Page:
This is a rather “practical” blog post, just an update on what I’ve been doing. No mushy gushy fun stuff today, just practical nuts and bolts about improving drawing skillz. I’ve been doubling down on this Deliberate Practice thing, spending an hour drawing most nights, this is an update.

I don’t exactly know how Deliberate Practice works, and I’m not going to pretend that I do. I’m not going to write about it with authority when I’m not really an authority on the subject (despite the rules of Blogistan). Eventually, if I keep up my practice, I will have authority on this subject matter, at least with regard to the practice of Fine Art creation.

I’ve said before, and I still believe, drawing is the most important creative skill for an artist. Artistic skill begins with drawing skill, and is capped by drawing skill.

So I want more drawing skillz, please.

While before I just drew, with no plan other than to draw, now I am following a plan. I bought a drawing instruction book, Keys to Drawing to work through. The book has 50 or so exercises meant to develop certain skills. I have worked through the first 6 in the last week, all of which have focused on observation, and recreating what I see into lines and shapes.

So far, I can’t say whether I recommend the book or not, but having a list of exercises has been helpful. I don’t have to think about what to draw, I just have to do the work.

I’ve had some realizations about Deliberate Practice, I have some tips, observations, etc.

First, having a plan works. Well. The first guideline of Deliberate Practice is that it is specifically designed to improve performance. I bought the drawing book mentioned above to fill this requirement. The book is, after all, specifically designed to improve performance. It may not be the best course for me specifically, but it is, in general, designed to improve skill. If I had a drawing instructor, I might get a better program, but I’m pretty sure that any program is more important than no program.

Second, I have to set a timer. If I plan to draw for one hour, I have to set a timer for one hour and work until the timer goes off. Watching a clock doesn’t work, setting the timer does. The process of setting the timer commits me to what I am doing for the time I commit to doing it. Something about it just works. Timers may be the most valuable productivity tool on the planet.

Third, I’m getting worse. This one was unexpected. As I’ve been working through this book, I feel like I’ve been getting worse and worse at drawing. For example:

two sketches of vegetables, side by side

The tomatos on the left were drawn months ago, before I was following any course of practice. The pepper on the right was drawn last weekend, as a drawing exercise from Keys to Drawing

The drawing on the left was done a few months ago, before I implemented any structure to my drawing practice. The drawing on the right was done last weekend as part of my structured practice. I think the tomato on the left “looks better” than than the pepper on the right.

The tomato on the left, however, was drawn the way I usually draw, and have drawn for years. I just applied the skills I already had as best I could. When I drew the pepper on the right, I was looking at the pepper differently, because I was instructed to, and attempted to depict different things about the pepper, and in different ways. In other words, I was using different skills, and different ways to draw, that aren’t as well developed as my “usual” way of drawing.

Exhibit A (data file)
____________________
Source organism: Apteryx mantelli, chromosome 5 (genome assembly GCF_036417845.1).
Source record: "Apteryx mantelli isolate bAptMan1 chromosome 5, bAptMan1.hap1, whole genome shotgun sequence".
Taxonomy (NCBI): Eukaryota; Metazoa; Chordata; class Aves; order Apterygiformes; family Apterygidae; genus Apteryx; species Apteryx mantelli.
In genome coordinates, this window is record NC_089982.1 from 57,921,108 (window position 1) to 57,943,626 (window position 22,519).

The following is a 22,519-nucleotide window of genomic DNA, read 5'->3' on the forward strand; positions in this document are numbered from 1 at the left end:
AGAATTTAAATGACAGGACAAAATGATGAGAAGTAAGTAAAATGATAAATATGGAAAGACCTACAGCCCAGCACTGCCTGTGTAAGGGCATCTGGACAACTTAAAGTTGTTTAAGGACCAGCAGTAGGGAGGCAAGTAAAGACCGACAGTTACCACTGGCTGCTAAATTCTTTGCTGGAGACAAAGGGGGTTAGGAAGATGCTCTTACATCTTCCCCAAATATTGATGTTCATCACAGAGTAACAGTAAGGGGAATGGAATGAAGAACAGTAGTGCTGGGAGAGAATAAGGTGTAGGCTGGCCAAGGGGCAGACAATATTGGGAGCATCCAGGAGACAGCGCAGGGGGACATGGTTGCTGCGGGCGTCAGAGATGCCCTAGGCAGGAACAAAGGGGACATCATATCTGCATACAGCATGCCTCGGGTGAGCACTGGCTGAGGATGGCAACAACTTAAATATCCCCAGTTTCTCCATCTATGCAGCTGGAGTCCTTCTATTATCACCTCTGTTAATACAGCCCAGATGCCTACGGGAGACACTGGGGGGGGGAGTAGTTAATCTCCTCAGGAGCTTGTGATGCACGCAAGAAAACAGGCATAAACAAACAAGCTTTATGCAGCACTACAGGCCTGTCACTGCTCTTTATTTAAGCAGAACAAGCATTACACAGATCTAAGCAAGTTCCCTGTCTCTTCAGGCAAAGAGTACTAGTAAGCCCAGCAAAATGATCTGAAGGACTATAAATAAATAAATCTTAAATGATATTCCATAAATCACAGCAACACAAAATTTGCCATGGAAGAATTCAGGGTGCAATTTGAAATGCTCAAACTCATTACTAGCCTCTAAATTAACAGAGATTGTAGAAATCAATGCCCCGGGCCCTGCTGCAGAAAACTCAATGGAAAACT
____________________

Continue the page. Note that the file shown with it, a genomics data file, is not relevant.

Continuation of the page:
The big realization for me is that by getting a little worse, I probably am actually getting better. The new skills that I learn,and work to implement into my skill set, aren’t as developed as other skills, so when I use them, it seems like I am worse.

Follow My Progress

I created a set in my account, check out Sean’s Deliberate Practice Flickr Set, and follow along as I update it. I include a short description of each exercise with each of the drawings I upload.

Are you implementing Deliberate Practice into your routine? What are you doing? How are you doing it?

Deliberate Practice in Art and Drawing(Revisited)

Friday, June 25th, 2010

I’ve been thinking about deliberate practice in art a bit lately. I have time to revisit this, the spice mines aren’t taking as much of my time.

A little backstory, starting in late 2009. At the end of last year, I spent a while planning for 2010. I determined what I wanted to accomplish and how I was going to accomplish it. I had a plan in place, and it was good. “No plan survives first contact with the enemy“, however, and the new year saw me loaded up with work at DayJob. A lot of work (so much I only had a little time to send out a dispatch from the spice mines every now and then).

Things have shifted again, I’m still busy, but not so much that I’m working nights and weekends. My Utah trip was at a folcrum point. When I returned, work wasn’t requiring all my time like it had been for the first several months of the year.

I have time to dedicate to my art, but I don’t have a discipline of practice or schedule in place to make the most of it. Hence, time to revisit Deliberate Practice.

Deliberate Practice One Hour A Day

I’m going to mash 3 ideas together –

First, I want to revisit the idea of doing my most important activity for 1 hour every day. Drawing is the fundamental skill of art. If I am not improving as a draftsman, why should I bother?

Second, I want to create a clear program to improve my drawing ability. I just read Switch, by Chip and Dan Heath (of Made To Stick fame). The book is alright, but the topic is fascinating to me: how do people change? In the book, they focus on three ways to create change: our mind must know what to do, our emotions must be positive, and our environment must facilitate the change.